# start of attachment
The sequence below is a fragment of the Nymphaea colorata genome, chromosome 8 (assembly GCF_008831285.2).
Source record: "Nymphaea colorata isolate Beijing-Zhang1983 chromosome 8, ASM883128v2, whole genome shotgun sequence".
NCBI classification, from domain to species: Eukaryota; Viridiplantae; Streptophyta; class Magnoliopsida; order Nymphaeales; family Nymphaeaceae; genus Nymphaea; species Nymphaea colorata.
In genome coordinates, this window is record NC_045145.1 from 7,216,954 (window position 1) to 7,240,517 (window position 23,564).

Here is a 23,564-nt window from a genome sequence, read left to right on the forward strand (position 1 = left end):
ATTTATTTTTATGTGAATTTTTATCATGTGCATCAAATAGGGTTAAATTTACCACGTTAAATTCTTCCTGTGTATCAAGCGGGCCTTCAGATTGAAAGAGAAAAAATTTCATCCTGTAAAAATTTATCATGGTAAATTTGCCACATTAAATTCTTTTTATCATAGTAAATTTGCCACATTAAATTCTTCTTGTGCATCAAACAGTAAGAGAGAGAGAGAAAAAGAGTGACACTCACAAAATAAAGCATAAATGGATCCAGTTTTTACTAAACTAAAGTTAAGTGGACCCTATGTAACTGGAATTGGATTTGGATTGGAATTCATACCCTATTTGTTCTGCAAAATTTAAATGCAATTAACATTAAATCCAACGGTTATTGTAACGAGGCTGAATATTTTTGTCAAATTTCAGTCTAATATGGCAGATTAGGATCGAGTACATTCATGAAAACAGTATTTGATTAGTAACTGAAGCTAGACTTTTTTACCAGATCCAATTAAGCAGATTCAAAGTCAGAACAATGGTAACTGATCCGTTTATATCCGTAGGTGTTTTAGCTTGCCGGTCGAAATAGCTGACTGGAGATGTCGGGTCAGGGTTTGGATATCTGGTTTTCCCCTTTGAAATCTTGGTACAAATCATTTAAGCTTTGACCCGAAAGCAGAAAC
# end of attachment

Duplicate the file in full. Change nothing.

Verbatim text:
The sequence below is a fragment of the Nymphaea colorata genome, chromosome 8 (assembly GCF_008831285.2).
Source record: "Nymphaea colorata isolate Beijing-Zhang1983 chromosome 8, ASM883128v2, whole genome shotgun sequence".
NCBI classification, from domain to species: Eukaryota; Viridiplantae; Streptophyta; class Magnoliopsida; order Nymphaeales; family Nymphaeaceae; genus Nymphaea; species Nymphaea colorata.
In genome coordinates, this window is record NC_045145.1 from 7,216,954 (window position 1) to 7,240,517 (window position 23,564).

Here is a 23,564-nt window from a genome sequence, read left to right on the forward strand (position 1 = left end):
ATTTATTTTTATGTGAATTTTTATCATGTGCATCAAATAGGGTTAAATTTACCACGTTAAATTCTTCCTGTGTATCAAGCGGGCCTTCAGATTGAAAGAGAAAAAATTTCATCCTGTAAAAATTTATCATGGTAAATTTGCCACATTAAATTCTTTTTATCATAGTAAATTTGCCACATTAAATTCTTCTTGTGCATCAAACAGTAAGAGAGAGAGAGAAAAAGAGTGACACTCACAAAATAAAGCATAAATGGATCCAGTTTTTACTAAACTAAAGTTAAGTGGACCCTATGTAACTGGAATTGGATTTGGATTGGAATTCATACCCTATTTGTTCTGCAAAATTTAAATGCAATTAACATTAAATCCAACGGTTATTGTAACGAGGCTGAATATTTTTGTCAAATTTCAGTCTAATATGGCAGATTAGGATCGAGTACATTCATGAAAACAGTATTTGATTAGTAACTGAAGCTAGACTTTTTTACCAGATCCAATTAAGCAGATTCAAAGTCAGAACAATGGTAACTGATCCGTTTATATCCGTAGGTGTTTTAGCTTGCCGGTCGAAATAGCTGACTGGAGATGTCGGGTCAGGGTTTGGATATCTGGTTTTCCCCTTTGAAATCTTGGTACAAATCATTTAAGCTTTGACCCGAAAGCAGAAAC